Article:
Simply put: caramelized onion, garlic, and tomatoes. Though the recipe has no traditional Indian spices, I call it a chutney because it seems closer to that than a relish.
This can be used in a multitude of ways. Serve it alongside scrambled eggs, grilled swordfish, or roasted chicken. Use it as a filling for omelettes. Spread it on toast. It could even be mixed in with some pasta and topped with chopped basil and a drizzle of olive oil. Use it as a topping for focaccia. Spread it on a breakfast sandwich or add it to grilled cheese…
- 2 Tablespoons olive oil
- 1 large onion, either diced or thinly sliced
- 1 teaspoon brown sugar
- 2 cloves garlic, minced
- 1 29-ounce can diced tomatoes (or 2 pounds fresh)
- 1/4 teaspoon salt
- 1 teaspoon red pepper flakes (optional)
- Heat oil in a 12-inch skillet over medium heat.
- Add onions and cook until softened, about 10 minutes
- Reduce heat to medium low. Stir in brown sugar. Continue to cook onions until they become caramelized, about 20 minutes, stirring occasionally.
- Add garlic. Cook until fragrant, about 30 seconds.
- Add tomatoes and salt. Increase heat to medium. Cook until thickened, about 20 minutes.
Football season is upon us and this snack takes less than five minutes to throw together. Adjust the heat by using more or less jalapeno. Try it as a topping for scrambled eggs or breakfast burrito — if you can keep it around that long.
Continue reading Restaurant-Style Salsa
She says: Hummus. This stuff is glorious in all of it’s forms. My favorite is the following with kalamata olives. If you’d like a basic hummus, omit the olives.
Continue reading Hummus with Kalamata Olives
Ghee. High smoke point; incredible flavor; multiple uses. What’s not to like about it? In fact, I have a profound love for this stuff.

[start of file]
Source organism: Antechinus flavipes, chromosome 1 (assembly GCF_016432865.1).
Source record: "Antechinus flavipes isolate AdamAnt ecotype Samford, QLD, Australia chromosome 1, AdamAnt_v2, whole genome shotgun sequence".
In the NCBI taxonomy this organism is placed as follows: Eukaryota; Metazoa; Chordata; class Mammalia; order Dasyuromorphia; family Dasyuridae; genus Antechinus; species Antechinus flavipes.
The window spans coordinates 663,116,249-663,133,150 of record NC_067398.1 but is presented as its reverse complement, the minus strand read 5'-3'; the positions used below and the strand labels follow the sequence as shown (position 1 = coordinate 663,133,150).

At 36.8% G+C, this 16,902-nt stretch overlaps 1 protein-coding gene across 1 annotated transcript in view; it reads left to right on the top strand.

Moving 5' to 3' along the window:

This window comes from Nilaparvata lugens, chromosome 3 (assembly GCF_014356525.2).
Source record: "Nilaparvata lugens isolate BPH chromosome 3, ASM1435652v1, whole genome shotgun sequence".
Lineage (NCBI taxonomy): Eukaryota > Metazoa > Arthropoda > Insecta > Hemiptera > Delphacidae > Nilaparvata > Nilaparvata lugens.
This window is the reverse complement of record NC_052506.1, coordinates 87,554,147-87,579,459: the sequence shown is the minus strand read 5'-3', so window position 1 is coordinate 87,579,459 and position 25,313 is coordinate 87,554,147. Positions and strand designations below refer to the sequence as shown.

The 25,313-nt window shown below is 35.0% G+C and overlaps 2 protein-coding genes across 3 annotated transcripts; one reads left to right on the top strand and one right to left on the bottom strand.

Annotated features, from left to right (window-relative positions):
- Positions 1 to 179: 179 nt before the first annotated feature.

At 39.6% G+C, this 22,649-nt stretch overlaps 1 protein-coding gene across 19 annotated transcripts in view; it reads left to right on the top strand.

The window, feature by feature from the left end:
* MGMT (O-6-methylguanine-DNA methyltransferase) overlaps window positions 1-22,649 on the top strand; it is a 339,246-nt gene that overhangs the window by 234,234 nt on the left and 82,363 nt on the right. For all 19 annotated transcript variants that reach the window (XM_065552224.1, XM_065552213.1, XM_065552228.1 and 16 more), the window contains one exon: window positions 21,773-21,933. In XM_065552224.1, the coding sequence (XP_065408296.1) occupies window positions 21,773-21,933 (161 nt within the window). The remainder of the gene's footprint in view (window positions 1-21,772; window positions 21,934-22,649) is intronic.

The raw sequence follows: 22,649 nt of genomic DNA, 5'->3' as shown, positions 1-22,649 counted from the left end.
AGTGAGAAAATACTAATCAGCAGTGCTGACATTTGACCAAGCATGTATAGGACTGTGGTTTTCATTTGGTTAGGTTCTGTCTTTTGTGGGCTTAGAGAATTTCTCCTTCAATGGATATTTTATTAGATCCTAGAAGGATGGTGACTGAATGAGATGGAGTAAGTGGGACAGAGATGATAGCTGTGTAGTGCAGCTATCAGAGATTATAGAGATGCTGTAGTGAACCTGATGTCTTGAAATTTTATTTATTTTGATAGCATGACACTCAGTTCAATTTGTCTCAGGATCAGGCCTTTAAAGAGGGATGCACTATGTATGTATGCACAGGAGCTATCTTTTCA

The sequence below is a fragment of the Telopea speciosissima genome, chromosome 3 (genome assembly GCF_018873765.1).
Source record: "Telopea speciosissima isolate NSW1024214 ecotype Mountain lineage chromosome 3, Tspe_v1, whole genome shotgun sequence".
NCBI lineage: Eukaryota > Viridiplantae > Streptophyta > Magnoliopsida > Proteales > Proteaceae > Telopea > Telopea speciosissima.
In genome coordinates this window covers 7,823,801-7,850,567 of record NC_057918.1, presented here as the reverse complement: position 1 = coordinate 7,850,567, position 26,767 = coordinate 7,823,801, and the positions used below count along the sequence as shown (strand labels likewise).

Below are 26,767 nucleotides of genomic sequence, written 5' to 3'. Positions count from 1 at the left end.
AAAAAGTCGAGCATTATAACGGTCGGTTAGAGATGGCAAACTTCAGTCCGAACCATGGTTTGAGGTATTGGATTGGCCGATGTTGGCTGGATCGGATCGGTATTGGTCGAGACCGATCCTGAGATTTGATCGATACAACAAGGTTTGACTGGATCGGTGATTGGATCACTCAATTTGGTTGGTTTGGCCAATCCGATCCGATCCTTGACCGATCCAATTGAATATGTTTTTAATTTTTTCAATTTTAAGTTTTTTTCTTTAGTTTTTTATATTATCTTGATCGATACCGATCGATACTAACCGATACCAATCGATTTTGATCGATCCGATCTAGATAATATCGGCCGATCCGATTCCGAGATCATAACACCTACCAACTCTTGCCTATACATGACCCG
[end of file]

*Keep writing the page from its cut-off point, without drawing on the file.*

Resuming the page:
Mine is typically made darker — similar to a brown butter in color but without the milk solids like, well, ghee. Of course I use it for Indian dishes, but I also use it for baking (chocolate chip cookies anyone???). Add it to rice, stir fry, eggs, fish, etc. There are so many uses, that I make it a pound at a time. The whole process takes about 10 – 15 minutes.
- Cut one pound of butter into chunks and place in a 12-inch skillet.
- Put the skillet over medium heat and let the butter simmer until the the water content has evaporated (sputtering will stop). During this time, the initial foaming will subside and the milk solids will separate from the butter fat and drop to the bottom of the pan.
- Lower heat to medium low and allow milk solids to brown and caramelize. When the butter takes on a nutty aroma and the solids turn into a rich golden brown, remove from heat. Watch this process closely; this can go from perfectly browned to burned in a matter of seconds.
- Let cool for about 2 minutes. Carefully pour through a strainer lined with two layers of cheesecloth. Discard the cheesecloth and solids.
- Ghee can be kept at room temperature for about a month (add it to your mess kit when hiking!). However, I typically refrigerate it and keep it for months.
Lemon curd is wonderful when eaten by itself, topped with blueberries, spread on scones, or enjoyed as a filling in tarts and pies. How about as a filling for crepes or french toast? We also use it in our Lemon Squares recipe!
Continue reading Lemon Curd
While masala chai is frequently my favorite tea for frosty mornings, a simple (and very similar) cardamom-spiced tea comes in a close second. Pair this with some fresh, still-warm almond butter and you have a breakfast that will beat a bowl of cold cereal every time.
Continue reading Creamy Cardamom Tea and an Almond butter — a morning haiku